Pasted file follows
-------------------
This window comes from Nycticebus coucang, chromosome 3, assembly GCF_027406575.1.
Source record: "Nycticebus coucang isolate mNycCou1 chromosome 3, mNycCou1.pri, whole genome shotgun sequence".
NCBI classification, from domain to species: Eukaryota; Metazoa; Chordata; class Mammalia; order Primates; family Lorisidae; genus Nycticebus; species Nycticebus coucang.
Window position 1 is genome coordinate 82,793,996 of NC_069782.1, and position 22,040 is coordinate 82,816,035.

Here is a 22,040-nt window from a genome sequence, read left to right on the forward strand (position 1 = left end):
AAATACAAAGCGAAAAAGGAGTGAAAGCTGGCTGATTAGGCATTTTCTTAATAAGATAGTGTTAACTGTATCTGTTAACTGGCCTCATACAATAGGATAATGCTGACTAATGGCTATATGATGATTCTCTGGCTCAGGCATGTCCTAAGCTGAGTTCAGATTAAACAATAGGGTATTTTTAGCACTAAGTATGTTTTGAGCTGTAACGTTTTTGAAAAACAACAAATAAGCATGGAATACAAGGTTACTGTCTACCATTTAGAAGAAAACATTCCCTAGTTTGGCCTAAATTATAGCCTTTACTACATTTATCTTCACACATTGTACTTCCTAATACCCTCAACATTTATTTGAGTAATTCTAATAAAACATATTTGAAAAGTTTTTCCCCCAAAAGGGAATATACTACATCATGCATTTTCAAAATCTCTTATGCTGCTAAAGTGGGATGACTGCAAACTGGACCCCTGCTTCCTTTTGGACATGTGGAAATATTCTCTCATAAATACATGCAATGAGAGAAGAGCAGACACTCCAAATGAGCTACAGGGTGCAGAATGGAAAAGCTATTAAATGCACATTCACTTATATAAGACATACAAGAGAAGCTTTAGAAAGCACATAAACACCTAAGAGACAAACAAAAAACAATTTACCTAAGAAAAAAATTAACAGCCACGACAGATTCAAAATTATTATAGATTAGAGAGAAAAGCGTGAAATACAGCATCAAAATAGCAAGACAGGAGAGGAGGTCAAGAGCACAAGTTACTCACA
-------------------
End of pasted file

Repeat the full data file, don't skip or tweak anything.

This window comes from Nycticebus coucang, chromosome 3, assembly GCF_027406575.1.
Source record: "Nycticebus coucang isolate mNycCou1 chromosome 3, mNycCou1.pri, whole genome shotgun sequence".
NCBI classification, from domain to species: Eukaryota; Metazoa; Chordata; class Mammalia; order Primates; family Lorisidae; genus Nycticebus; species Nycticebus coucang.
Window position 1 is genome coordinate 82,793,996 of NC_069782.1, and position 22,040 is coordinate 82,816,035.

Here is a 22,040-nt window from a genome sequence, read left to right on the forward strand (position 1 = left end):
AAATACAAAGCGAAAAAGGAGTGAAAGCTGGCTGATTAGGCATTTTCTTAATAAGATAGTGTTAACTGTATCTGTTAACTGGCCTCATACAATAGGATAATGCTGACTAATGGCTATATGATGATTCTCTGGCTCAGGCATGTCCTAAGCTGAGTTCAGATTAAACAATAGGGTATTTTTAGCACTAAGTATGTTTTGAGCTGTAACGTTTTTGAAAAACAACAAATAAGCATGGAATACAAGGTTACTGTCTACCATTTAGAAGAAAACATTCCCTAGTTTGGCCTAAATTATAGCCTTTACTACATTTATCTTCACACATTGTACTTCCTAATACCCTCAACATTTATTTGAGTAATTCTAATAAAACATATTTGAAAAGTTTTTCCCCCAAAAGGGAATATACTACATCATGCATTTTCAAAATCTCTTATGCTGCTAAAGTGGGATGACTGCAAACTGGACCCCTGCTTCCTTTTGGACATGTGGAAATATTCTCTCATAAATACATGCAATGAGAGAAGAGCAGACACTCCAAATGAGCTACAGGGTGCAGAATGGAAAAGCTATTAAATGCACATTCACTTATATAAGACATACAAGAGAAGCTTTAGAAAGCACATAAACACCTAAGAGACAAACAAAAAACAATTTACCTAAGAAAAAAATTAACAGCCACGACAGATTCAAAATTATTATAGATTAGAGAGAAAAGCGTGAAATACAGCATCAAAATAGCAAGACAGGAGAGGAGGTCAAGAGCACAAGTTACTCACA